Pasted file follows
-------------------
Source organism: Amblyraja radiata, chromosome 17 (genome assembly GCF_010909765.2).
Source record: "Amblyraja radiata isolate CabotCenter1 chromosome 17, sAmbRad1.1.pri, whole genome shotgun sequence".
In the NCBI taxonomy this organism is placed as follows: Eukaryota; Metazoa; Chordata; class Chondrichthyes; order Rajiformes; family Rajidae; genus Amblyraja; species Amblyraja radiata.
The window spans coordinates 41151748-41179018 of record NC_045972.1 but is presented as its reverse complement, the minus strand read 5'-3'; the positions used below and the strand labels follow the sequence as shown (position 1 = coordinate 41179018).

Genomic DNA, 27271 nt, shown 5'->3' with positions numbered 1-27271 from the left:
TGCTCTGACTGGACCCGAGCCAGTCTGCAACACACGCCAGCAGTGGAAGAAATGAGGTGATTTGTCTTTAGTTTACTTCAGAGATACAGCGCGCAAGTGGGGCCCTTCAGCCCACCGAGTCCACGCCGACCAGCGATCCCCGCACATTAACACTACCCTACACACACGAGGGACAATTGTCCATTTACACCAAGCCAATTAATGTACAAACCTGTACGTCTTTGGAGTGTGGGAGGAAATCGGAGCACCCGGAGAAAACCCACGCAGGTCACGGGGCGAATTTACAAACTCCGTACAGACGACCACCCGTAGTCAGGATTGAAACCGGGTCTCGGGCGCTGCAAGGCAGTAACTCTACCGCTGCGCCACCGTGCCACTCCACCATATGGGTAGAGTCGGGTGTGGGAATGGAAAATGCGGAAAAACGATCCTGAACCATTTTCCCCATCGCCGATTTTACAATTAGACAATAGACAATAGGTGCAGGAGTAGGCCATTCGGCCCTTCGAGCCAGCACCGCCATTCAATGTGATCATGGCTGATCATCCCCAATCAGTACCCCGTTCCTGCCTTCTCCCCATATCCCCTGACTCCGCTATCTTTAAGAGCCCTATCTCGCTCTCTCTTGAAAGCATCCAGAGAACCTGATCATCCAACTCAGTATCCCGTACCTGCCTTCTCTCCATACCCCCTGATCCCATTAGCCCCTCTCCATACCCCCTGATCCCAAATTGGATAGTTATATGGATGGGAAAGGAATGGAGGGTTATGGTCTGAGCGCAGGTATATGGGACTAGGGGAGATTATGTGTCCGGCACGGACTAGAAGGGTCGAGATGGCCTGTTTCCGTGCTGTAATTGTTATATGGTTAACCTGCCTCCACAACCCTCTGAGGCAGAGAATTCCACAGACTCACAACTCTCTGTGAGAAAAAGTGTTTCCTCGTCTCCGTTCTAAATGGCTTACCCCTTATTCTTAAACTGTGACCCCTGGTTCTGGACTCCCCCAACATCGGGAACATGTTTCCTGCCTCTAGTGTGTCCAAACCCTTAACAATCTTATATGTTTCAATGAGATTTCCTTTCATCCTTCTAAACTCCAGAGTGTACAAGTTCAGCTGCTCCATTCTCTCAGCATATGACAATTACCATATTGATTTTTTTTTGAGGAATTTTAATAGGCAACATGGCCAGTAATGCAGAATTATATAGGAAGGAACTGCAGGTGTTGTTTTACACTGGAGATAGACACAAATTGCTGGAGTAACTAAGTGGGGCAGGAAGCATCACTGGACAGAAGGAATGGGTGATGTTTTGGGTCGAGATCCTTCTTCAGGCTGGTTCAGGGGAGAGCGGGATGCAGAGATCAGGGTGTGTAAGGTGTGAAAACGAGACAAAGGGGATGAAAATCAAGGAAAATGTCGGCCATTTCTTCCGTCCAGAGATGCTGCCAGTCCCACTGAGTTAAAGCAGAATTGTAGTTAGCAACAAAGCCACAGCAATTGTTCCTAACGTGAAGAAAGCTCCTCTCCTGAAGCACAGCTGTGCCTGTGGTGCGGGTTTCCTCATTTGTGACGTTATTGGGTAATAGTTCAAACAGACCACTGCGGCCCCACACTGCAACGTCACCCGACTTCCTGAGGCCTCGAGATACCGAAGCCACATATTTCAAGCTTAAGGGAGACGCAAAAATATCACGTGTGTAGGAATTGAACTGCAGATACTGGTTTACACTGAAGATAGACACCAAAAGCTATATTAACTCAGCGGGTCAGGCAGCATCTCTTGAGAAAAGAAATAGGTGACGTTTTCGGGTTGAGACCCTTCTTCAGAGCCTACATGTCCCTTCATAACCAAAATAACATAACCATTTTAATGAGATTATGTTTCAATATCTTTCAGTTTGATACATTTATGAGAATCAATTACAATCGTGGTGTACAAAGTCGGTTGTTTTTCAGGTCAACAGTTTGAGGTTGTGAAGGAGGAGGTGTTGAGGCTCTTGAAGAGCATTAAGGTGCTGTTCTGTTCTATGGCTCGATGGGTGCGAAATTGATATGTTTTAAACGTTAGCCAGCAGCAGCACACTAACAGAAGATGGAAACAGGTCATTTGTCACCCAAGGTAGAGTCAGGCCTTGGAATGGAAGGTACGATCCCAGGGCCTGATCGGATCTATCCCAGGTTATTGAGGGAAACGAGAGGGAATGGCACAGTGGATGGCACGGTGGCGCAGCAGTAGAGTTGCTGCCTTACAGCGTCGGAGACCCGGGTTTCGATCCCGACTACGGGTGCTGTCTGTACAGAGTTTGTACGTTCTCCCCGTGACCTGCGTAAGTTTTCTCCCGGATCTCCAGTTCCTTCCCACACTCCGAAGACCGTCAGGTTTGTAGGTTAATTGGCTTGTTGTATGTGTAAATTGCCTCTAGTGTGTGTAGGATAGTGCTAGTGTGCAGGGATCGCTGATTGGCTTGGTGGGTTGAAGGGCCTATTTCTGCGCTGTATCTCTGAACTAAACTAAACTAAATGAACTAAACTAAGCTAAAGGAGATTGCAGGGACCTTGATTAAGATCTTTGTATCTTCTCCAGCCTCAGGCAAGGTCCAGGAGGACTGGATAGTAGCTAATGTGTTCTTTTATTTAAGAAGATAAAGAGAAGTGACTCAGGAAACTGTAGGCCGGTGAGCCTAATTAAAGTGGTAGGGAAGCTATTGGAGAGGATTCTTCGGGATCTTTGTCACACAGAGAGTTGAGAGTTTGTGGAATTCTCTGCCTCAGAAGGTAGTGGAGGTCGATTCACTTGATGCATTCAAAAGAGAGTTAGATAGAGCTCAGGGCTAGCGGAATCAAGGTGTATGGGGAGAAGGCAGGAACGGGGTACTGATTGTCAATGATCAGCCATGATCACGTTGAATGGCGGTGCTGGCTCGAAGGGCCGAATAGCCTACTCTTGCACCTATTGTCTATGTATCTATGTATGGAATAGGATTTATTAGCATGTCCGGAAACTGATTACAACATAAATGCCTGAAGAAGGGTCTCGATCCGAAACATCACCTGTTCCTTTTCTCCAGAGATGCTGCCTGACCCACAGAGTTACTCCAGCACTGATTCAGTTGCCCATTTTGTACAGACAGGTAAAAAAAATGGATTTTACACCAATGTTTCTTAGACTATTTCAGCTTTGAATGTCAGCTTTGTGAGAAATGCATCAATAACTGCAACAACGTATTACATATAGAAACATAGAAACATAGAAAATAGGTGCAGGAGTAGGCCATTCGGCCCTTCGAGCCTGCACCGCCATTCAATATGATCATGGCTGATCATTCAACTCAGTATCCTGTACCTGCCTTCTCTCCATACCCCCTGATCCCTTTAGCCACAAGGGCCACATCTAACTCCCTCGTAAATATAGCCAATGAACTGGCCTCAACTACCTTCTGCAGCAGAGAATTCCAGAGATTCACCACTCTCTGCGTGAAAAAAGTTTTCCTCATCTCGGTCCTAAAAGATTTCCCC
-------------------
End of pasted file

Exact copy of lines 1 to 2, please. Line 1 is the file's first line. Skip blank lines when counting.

Source organism: Amblyraja radiata, chromosome 17 (genome assembly GCF_010909765.2).
Source record: "Amblyraja radiata isolate CabotCenter1 chromosome 17, sAmbRad1.1.pri, whole genome shotgun sequence".